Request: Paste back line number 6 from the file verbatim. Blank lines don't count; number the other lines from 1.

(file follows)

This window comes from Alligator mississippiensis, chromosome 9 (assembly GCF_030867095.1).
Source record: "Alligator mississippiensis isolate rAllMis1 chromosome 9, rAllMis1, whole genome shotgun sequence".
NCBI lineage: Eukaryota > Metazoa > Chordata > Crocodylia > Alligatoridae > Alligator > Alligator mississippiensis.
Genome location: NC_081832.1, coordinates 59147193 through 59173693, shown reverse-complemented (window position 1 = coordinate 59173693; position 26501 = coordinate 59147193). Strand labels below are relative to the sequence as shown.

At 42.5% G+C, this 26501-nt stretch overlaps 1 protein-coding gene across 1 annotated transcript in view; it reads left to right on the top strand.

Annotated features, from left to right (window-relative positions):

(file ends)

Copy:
Annotated features, from left to right (window-relative positions):